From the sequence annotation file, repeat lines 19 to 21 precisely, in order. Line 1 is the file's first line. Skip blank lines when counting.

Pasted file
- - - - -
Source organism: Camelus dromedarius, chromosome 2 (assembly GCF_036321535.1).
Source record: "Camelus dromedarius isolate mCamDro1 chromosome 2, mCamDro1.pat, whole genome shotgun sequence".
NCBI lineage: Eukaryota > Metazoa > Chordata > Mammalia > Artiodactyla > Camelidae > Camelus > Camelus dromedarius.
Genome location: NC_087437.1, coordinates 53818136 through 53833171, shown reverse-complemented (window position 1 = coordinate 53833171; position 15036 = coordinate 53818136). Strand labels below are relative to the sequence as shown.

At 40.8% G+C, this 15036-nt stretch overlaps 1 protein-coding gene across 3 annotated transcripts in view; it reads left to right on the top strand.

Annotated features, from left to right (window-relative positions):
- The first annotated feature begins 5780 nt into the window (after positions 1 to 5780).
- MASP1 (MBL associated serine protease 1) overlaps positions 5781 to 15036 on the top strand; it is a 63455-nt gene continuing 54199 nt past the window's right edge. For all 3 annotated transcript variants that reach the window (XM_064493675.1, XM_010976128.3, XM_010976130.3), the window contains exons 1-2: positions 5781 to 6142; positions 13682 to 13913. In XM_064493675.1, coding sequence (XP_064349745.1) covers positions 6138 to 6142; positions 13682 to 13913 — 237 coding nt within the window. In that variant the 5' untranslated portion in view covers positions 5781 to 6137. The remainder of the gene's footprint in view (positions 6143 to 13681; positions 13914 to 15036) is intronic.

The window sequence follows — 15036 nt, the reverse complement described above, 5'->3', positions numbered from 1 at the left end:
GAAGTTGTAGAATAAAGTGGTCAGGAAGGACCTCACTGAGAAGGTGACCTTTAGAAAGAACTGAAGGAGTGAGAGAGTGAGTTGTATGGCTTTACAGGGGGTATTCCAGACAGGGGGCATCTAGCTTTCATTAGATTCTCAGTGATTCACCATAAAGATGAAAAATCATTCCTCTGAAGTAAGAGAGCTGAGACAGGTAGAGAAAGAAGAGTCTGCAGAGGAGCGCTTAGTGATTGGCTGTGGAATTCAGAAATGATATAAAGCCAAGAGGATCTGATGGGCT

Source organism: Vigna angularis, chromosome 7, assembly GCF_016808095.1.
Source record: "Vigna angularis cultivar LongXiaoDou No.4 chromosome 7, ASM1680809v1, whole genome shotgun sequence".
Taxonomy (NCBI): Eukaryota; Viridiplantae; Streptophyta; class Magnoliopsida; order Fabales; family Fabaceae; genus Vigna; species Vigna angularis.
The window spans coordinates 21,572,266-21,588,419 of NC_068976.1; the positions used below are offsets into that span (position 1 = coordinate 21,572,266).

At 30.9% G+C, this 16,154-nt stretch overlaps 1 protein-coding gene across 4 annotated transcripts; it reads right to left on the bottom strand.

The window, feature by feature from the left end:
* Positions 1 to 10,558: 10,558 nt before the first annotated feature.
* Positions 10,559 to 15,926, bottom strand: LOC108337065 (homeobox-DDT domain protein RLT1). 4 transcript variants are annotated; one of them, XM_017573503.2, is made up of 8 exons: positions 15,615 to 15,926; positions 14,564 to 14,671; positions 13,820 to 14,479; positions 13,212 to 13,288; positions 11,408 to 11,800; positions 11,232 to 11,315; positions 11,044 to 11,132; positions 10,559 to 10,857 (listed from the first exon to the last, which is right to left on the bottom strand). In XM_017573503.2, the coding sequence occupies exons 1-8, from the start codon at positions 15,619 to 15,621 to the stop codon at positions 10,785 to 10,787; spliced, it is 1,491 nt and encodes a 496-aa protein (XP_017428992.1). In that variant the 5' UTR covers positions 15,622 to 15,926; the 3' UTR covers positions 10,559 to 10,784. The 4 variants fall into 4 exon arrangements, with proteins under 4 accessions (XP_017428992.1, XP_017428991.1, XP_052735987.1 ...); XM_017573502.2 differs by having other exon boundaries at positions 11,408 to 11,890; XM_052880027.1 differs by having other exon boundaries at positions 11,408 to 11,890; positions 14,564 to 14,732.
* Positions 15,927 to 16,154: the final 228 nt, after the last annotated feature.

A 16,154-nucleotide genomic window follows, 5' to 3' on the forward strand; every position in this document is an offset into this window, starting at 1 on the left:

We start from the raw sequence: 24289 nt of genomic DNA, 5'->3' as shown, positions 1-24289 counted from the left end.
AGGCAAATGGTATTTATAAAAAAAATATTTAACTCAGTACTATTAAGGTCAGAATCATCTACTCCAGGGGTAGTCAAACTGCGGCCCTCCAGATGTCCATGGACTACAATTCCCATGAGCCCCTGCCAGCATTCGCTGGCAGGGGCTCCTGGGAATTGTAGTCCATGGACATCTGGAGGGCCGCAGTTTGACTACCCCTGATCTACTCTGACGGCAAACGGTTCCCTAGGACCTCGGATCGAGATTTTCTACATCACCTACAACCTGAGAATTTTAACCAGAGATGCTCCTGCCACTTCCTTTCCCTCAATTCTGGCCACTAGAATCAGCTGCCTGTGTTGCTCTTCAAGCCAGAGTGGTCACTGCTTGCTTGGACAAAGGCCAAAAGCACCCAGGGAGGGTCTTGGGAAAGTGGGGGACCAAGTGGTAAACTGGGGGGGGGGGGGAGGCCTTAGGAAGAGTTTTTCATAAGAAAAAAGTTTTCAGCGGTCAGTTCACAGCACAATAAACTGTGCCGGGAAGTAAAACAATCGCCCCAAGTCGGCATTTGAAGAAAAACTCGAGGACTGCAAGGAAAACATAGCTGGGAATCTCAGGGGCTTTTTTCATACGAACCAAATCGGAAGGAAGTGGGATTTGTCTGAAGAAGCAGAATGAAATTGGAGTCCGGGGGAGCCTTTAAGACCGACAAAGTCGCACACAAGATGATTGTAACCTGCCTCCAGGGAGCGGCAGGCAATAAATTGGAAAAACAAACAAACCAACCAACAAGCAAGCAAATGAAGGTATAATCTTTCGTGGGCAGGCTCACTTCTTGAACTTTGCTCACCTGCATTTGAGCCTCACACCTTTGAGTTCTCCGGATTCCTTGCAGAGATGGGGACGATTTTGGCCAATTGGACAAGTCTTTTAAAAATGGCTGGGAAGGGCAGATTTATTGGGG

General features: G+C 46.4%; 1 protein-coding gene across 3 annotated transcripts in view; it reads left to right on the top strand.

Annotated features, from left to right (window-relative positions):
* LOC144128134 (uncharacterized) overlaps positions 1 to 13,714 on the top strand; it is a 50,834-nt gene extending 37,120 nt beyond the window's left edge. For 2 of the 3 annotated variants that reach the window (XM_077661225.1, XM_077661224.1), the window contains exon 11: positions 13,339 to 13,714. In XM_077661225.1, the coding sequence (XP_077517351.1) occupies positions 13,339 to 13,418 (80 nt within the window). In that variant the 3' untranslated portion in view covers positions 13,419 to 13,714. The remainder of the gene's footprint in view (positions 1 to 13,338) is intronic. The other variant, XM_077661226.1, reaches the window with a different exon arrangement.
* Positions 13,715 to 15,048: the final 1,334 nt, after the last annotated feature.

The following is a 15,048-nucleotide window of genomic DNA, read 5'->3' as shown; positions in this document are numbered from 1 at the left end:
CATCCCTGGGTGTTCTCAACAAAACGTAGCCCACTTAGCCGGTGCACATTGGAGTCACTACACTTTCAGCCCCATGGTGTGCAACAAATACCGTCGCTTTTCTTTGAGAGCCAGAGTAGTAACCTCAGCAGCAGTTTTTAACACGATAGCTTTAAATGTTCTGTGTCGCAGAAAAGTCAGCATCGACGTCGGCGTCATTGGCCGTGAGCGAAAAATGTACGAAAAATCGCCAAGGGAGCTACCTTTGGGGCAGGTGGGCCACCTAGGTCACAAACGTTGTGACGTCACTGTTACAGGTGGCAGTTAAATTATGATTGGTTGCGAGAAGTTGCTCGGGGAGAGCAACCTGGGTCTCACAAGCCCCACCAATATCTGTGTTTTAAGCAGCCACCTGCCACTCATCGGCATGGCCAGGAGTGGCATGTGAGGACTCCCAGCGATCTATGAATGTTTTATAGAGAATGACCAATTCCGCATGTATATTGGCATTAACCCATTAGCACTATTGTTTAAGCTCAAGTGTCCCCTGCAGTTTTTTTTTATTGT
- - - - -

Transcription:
* Positions 15,927 to 16,154: the final 228 nt, after the last annotated feature.

A 16,154-nucleotide genomic window follows, 5' to 3' on the forward strand; every position in this document is an offset into this window, starting at 1 on the left:

We start from the raw sequence: 24289 nt of genomic DNA, 5'->3' as shown, positions 1-24289 counted from the left end.